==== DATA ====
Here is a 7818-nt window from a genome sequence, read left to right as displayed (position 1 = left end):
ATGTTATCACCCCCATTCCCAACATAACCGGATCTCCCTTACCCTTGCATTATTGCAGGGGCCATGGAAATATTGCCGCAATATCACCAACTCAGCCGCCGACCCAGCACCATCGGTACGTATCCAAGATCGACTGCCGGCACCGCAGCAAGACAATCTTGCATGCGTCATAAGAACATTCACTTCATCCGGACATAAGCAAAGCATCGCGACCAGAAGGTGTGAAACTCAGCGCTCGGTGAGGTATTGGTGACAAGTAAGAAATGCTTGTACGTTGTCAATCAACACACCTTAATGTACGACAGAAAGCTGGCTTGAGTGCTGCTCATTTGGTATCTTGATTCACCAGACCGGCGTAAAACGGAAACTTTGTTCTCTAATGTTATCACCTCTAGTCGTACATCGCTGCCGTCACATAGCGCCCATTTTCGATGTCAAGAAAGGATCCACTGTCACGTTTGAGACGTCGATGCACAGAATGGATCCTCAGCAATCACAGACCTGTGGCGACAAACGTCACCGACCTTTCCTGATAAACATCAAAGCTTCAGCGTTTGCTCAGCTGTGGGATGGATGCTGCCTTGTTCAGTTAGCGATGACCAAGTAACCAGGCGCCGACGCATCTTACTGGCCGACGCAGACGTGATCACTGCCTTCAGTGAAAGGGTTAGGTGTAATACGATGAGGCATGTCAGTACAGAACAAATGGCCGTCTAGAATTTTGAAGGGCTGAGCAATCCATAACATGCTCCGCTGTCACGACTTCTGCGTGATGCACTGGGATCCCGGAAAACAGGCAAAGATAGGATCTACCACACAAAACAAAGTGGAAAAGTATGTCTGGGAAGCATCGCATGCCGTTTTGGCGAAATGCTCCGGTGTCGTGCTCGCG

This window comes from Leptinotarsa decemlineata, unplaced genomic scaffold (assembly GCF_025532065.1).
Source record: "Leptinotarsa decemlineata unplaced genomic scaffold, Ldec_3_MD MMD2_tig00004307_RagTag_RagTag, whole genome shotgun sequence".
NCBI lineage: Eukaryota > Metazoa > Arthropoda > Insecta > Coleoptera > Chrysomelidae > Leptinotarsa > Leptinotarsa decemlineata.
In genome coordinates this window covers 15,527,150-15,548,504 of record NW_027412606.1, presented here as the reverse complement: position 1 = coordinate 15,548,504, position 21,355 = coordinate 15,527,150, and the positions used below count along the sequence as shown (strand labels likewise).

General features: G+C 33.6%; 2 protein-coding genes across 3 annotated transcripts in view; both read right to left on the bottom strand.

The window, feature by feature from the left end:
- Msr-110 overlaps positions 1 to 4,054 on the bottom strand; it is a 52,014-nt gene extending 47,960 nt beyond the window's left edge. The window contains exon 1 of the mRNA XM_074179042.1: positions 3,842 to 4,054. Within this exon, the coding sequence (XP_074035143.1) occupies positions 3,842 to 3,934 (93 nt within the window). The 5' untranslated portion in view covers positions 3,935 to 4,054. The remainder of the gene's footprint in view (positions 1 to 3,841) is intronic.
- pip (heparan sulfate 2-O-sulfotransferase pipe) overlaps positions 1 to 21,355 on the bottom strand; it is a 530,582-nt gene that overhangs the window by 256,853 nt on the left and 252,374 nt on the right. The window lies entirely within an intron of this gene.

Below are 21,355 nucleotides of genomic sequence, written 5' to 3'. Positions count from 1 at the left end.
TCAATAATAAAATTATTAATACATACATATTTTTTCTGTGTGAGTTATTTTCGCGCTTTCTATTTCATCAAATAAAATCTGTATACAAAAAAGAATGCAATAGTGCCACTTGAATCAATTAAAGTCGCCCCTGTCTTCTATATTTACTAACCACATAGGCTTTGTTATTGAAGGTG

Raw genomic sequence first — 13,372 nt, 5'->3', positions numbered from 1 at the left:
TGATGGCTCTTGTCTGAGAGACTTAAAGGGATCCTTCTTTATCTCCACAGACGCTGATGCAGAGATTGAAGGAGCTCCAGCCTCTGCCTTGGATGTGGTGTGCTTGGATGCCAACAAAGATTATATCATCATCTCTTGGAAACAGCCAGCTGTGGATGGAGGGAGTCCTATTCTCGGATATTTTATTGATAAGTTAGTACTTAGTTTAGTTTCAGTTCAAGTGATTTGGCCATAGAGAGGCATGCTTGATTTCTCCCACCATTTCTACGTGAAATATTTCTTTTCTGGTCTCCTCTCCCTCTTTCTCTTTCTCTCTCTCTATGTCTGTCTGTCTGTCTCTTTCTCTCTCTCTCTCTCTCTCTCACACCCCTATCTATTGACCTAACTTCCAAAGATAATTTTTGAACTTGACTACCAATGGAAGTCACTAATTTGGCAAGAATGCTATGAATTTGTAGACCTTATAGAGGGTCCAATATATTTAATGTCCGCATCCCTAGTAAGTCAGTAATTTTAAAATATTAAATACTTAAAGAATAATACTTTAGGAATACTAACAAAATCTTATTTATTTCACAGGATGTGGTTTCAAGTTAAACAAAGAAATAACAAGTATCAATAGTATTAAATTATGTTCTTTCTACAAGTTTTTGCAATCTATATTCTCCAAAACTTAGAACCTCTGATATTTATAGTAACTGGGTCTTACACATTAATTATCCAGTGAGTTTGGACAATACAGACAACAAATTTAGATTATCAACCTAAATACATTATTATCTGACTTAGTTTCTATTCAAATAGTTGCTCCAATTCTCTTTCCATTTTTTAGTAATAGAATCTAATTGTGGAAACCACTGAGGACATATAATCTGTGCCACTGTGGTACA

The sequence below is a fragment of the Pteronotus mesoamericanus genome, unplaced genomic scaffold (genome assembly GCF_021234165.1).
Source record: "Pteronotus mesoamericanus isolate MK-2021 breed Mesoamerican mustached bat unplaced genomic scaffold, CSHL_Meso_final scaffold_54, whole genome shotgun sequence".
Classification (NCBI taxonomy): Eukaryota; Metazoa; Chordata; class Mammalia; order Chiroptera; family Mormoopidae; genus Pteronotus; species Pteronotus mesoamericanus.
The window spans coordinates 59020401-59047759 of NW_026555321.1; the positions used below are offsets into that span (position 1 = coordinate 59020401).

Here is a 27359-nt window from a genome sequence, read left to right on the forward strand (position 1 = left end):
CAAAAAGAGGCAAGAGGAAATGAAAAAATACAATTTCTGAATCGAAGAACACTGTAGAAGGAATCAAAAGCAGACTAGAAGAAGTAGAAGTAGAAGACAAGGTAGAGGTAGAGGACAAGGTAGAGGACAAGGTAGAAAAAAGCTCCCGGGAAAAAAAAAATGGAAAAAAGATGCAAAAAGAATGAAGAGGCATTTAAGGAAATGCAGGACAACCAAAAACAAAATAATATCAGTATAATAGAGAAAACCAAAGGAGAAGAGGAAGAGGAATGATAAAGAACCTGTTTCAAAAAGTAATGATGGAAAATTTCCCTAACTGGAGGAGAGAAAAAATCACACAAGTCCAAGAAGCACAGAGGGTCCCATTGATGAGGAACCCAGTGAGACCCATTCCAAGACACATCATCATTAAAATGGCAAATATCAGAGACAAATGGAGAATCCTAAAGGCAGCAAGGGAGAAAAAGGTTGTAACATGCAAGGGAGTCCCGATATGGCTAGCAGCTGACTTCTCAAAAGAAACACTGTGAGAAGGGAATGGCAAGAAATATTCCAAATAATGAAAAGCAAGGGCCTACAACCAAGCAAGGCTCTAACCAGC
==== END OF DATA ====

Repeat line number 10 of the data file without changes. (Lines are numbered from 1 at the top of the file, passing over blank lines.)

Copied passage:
- pip (heparan sulfate 2-O-sulfotransferase pipe) overlaps positions 1 to 21,355 on the bottom strand; it is a 530,582-nt gene that overhangs the window by 256,853 nt on the left and 252,374 nt on the right. The window lies entirely within an intron of this gene.